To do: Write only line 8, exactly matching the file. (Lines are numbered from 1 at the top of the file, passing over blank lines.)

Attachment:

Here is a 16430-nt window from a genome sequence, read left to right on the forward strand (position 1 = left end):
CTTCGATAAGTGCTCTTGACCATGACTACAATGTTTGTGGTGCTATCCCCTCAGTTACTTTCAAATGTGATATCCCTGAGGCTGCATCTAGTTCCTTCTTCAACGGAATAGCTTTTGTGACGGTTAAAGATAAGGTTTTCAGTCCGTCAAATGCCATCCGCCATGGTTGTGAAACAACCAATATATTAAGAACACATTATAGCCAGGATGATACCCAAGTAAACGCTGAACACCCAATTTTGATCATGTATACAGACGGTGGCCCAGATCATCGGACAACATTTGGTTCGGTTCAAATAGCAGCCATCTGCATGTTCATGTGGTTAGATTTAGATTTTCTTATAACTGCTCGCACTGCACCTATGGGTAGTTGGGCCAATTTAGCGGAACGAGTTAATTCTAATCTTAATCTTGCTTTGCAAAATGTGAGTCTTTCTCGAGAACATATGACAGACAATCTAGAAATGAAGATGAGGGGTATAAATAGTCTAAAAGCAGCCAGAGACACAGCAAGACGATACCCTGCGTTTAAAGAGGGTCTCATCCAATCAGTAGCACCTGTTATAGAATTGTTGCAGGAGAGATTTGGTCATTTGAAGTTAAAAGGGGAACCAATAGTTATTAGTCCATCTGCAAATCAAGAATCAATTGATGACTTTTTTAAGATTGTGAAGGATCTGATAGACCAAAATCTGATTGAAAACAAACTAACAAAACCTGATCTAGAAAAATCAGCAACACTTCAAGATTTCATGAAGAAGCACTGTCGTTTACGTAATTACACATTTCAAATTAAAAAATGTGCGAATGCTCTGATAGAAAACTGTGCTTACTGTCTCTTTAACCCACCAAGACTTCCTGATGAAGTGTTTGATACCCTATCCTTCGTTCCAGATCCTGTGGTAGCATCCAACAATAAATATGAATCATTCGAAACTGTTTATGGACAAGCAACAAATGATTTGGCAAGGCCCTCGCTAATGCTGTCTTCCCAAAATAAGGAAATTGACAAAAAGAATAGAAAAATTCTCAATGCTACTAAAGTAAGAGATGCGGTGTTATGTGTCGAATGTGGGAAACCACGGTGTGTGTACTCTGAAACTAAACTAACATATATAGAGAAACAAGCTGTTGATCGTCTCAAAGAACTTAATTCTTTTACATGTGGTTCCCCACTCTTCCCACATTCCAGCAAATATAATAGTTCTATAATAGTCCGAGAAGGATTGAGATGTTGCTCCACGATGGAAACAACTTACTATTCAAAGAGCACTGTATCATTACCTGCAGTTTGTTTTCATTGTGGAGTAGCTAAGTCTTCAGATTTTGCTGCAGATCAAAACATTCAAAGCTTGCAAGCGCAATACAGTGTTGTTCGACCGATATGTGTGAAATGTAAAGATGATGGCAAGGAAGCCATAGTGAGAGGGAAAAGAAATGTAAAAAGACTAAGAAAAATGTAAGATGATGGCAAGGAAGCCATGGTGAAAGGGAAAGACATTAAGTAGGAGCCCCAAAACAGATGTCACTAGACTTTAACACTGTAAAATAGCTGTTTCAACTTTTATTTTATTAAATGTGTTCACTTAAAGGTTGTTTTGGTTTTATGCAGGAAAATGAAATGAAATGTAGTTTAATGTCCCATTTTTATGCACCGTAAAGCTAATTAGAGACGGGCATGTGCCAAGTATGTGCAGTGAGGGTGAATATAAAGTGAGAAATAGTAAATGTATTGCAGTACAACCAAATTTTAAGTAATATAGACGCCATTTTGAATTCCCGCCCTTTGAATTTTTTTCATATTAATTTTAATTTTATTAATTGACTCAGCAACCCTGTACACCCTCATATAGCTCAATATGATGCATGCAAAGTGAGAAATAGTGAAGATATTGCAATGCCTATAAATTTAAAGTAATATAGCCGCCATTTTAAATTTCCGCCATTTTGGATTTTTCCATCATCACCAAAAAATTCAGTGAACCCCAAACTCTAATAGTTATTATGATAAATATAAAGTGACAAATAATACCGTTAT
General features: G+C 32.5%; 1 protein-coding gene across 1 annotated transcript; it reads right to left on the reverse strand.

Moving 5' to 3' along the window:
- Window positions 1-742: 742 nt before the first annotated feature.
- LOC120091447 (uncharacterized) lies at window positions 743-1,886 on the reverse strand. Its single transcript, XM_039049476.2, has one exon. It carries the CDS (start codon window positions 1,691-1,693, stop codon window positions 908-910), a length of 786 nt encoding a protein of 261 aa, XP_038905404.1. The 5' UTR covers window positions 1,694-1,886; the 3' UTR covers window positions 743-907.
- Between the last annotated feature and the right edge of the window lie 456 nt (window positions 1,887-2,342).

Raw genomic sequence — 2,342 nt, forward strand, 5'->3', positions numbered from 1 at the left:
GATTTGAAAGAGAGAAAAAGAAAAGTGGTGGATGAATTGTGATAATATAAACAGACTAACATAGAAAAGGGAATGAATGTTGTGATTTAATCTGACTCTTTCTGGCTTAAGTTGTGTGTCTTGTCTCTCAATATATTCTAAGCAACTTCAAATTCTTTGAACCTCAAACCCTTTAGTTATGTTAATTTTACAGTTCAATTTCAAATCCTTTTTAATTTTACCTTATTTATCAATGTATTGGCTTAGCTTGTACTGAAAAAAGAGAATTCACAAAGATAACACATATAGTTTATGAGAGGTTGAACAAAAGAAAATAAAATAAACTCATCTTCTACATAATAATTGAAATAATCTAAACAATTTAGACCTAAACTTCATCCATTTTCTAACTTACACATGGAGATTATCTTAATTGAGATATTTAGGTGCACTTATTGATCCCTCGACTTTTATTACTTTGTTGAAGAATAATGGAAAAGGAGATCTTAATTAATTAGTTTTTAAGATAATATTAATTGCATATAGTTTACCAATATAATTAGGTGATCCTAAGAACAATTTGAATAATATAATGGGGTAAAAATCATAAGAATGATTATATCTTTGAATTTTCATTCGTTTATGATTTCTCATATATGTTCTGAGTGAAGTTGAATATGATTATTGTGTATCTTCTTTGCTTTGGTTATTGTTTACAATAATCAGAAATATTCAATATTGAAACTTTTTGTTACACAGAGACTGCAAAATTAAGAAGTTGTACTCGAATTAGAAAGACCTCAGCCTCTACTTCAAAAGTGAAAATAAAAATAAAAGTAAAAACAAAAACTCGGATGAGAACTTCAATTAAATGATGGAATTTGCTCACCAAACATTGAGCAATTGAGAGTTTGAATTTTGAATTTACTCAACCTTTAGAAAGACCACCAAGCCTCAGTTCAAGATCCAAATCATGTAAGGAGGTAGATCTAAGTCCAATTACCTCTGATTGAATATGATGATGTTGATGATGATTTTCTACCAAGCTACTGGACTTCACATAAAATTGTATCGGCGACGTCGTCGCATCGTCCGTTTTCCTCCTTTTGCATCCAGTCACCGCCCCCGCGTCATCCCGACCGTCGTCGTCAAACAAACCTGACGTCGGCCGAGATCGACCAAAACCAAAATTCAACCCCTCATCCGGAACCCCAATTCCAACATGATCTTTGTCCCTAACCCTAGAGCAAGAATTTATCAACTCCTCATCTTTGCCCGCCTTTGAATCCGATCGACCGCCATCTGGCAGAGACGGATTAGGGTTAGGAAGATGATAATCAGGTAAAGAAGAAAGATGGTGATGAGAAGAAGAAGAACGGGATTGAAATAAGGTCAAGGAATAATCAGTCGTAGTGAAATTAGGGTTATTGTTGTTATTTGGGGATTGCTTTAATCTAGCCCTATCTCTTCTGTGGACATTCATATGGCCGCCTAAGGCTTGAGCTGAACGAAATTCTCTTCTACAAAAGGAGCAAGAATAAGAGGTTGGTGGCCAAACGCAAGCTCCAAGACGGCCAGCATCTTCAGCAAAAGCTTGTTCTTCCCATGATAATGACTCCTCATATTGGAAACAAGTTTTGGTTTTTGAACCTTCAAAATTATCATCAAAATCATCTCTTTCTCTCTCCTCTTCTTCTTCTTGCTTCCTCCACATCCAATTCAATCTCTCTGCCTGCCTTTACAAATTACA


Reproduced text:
Raw genomic sequence — 2,342 nt, forward strand, 5'->3', positions numbered from 1 at the left: